John Henry Irons designs weapons for the military. When his project to create weapons that harmlessly neutralize soldiers is sabotaged, he leaves in disgust. When he sees gangs are using ...
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The Swamp Thing returns to battle the evil Dr. Arcane, who has a new science lab full of creatures transformed by genetic mutation, and chooses Heather Locklear as his new object of ... See full summary »
Embittered by Superman's heroic successes and soaring popularity, Lex Luthor forms a dangerous alliance with the powerful computer/villain Brainiac. Using advanced weaponry and a special strain of Kryptonite harvested from the far reaches of outer space, Luthor specifically redesigns Brainiac to defeat the Man of Steel.
John Henry Irons designs weapons for the military. When his project to create weapons that harmlessly neutralize soldiers is sabotaged, he leaves in disgust. When he sees gangs are using his weapons on the street, he uses his brains and his Uncle Joe's junkyard know-how to fight back, becoming a real man of "steel."Written by
Thomas Pluck <firstname.lastname@example.org>
Quincy Jones and David Salzman were fans of the Steel character. Jones said that he found children's "perspective on the future has changed for the worse, and I hate seeing young people who don't believe in the future. Steel - and I don't want to use that word 'superhero,' because he doesn't fly or anything like that - represents a role model. Let's just call him a 'super human being.'" See more »
Steel's armor is supposed to be made from steel, which he forged himself. Throughout the film, his armor and helmet flex as if they were made of painted rubber. See more »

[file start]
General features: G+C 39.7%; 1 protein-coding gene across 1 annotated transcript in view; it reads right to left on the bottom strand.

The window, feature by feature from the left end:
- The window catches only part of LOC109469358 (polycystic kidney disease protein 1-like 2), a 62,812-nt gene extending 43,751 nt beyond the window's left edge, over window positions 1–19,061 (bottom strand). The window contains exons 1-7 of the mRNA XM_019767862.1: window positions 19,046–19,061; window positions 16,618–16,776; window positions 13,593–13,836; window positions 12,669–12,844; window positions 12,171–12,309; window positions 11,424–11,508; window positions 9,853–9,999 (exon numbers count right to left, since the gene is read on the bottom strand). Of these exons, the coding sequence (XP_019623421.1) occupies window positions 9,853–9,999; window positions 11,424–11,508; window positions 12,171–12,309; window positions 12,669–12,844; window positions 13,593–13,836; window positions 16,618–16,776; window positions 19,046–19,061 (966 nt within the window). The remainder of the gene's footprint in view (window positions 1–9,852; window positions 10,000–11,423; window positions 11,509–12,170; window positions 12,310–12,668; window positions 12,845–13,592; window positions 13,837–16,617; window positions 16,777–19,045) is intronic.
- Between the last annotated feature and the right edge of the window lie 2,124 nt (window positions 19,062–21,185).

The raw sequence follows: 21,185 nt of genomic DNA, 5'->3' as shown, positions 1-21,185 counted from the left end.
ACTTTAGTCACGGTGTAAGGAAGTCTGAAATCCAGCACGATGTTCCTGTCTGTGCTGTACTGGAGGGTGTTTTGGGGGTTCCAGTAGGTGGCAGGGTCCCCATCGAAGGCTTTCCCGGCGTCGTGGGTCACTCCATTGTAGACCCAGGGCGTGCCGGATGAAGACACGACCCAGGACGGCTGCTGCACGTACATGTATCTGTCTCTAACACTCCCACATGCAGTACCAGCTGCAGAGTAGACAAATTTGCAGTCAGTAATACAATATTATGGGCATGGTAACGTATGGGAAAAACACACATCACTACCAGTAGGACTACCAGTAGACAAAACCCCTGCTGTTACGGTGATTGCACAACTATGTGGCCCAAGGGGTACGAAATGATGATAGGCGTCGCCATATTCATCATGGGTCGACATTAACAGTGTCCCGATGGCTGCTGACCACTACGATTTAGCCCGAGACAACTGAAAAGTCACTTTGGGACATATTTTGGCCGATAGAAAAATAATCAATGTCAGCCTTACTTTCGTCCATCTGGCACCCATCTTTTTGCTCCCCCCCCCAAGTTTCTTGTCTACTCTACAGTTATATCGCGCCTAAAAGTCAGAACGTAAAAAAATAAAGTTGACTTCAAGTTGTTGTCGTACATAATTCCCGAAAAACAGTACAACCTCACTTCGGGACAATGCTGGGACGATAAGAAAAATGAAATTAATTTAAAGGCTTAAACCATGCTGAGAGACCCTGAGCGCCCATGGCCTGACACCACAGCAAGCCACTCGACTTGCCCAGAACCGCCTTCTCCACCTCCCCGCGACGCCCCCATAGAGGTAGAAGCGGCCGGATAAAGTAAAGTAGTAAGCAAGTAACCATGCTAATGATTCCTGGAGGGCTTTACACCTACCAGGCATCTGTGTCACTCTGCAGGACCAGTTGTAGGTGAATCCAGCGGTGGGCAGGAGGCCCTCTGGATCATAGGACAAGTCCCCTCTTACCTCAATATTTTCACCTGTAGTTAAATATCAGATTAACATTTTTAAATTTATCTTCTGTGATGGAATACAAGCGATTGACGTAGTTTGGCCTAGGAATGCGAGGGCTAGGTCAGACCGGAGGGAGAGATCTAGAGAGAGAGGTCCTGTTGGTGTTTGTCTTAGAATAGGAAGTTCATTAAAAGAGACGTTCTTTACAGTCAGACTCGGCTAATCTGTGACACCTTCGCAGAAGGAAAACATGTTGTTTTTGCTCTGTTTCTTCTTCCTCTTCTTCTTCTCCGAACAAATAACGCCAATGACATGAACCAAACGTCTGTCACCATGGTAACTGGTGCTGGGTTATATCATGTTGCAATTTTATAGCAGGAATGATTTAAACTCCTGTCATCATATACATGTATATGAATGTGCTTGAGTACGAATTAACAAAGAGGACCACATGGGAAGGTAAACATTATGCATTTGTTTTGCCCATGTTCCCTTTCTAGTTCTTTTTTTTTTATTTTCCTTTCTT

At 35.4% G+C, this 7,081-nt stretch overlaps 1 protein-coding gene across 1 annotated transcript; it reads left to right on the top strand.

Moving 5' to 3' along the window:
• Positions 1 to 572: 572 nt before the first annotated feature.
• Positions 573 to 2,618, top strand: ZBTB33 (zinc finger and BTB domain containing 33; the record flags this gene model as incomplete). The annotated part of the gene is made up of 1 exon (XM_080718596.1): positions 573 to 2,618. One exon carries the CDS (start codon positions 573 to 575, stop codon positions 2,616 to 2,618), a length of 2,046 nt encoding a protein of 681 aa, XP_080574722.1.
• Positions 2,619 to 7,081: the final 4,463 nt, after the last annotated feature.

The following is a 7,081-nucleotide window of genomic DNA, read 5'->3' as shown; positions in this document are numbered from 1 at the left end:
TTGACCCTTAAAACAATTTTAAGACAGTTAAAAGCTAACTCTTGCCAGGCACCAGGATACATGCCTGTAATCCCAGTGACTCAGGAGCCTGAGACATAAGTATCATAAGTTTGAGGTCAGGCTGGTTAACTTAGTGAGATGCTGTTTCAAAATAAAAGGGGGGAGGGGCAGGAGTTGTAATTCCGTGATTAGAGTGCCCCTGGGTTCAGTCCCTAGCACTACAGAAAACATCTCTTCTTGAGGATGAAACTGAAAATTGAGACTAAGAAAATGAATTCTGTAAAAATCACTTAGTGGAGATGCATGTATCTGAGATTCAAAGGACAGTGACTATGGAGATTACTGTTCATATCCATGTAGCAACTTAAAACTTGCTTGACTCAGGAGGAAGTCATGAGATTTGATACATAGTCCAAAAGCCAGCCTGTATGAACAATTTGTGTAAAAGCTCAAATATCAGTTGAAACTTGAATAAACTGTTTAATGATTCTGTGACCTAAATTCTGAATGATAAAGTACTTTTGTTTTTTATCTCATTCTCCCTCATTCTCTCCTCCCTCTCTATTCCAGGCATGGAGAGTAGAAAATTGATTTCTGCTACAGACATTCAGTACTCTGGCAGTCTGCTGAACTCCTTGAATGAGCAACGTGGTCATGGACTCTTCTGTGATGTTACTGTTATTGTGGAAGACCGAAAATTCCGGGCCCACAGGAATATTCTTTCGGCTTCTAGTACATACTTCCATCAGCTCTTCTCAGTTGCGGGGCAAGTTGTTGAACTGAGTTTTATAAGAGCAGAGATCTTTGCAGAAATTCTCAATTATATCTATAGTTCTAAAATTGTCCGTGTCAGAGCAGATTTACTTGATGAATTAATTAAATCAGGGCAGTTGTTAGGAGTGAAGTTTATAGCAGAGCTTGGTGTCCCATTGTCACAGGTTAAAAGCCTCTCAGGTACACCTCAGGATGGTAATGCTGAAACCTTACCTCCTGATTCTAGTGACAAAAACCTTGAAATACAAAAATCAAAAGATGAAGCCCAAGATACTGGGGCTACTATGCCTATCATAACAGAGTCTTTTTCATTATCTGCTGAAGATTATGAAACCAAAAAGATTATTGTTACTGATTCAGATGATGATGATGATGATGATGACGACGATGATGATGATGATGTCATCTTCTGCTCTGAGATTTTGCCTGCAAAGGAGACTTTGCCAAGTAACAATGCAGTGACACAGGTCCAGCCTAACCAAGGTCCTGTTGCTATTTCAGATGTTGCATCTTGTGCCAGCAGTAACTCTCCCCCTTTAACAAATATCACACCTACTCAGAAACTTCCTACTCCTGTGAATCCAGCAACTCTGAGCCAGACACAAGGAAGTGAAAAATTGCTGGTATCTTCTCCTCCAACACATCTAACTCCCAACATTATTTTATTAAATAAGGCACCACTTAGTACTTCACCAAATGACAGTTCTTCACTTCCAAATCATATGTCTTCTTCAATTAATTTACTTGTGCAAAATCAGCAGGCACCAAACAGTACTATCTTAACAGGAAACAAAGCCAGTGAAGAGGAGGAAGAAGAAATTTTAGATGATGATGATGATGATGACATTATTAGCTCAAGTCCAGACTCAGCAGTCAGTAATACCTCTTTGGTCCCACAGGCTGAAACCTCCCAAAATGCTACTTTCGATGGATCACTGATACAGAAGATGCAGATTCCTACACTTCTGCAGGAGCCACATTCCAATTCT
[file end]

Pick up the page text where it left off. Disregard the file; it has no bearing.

"Well, I'll be dipped in s*** and rolled in breadcrumbs"
Steel is one of those films where you constantly have to keep telling yourself "this is NOT a TV movie". A cheap, outrageously bad superhero vehicle for the acting... er... talents?... of 7'1 basketball player Shaquille O'Neal.
Commendably, the film does actually have three clear acts, and Steel's emergence, though underplayed, doesn't happen for over forty minutes. In-jokes are a-plenty, as it mentions Batman, Superman, Jerry Maguire ("show me the money!") and three instances of John Irons (O'Neal) having to net basketballs. The final time sees a life-threatening toss of a grenade. A lousy basketball player throughout, Shaq gets to quip "I never make these". Or would you prefer Richard Roundtree as Uncle Joe, who designs Steel's hammer for him? "I did the metalwork," he explains, "I especially like the shaft." Cue lots of double-takes and knowing glances, with Roundtree looking round, hands in the air, proclaiming "what?"
The special effects are reasonable for tv movie land, but, as this is (pinch me, I must be imagining it) a real cinema movie, they're quite cheap. Steel is badly written, contains atrocious dialogue, is poorly acted, shabbily directed and with an overbearing, repetitive musical score. It is, of course, tremendously entertaining.
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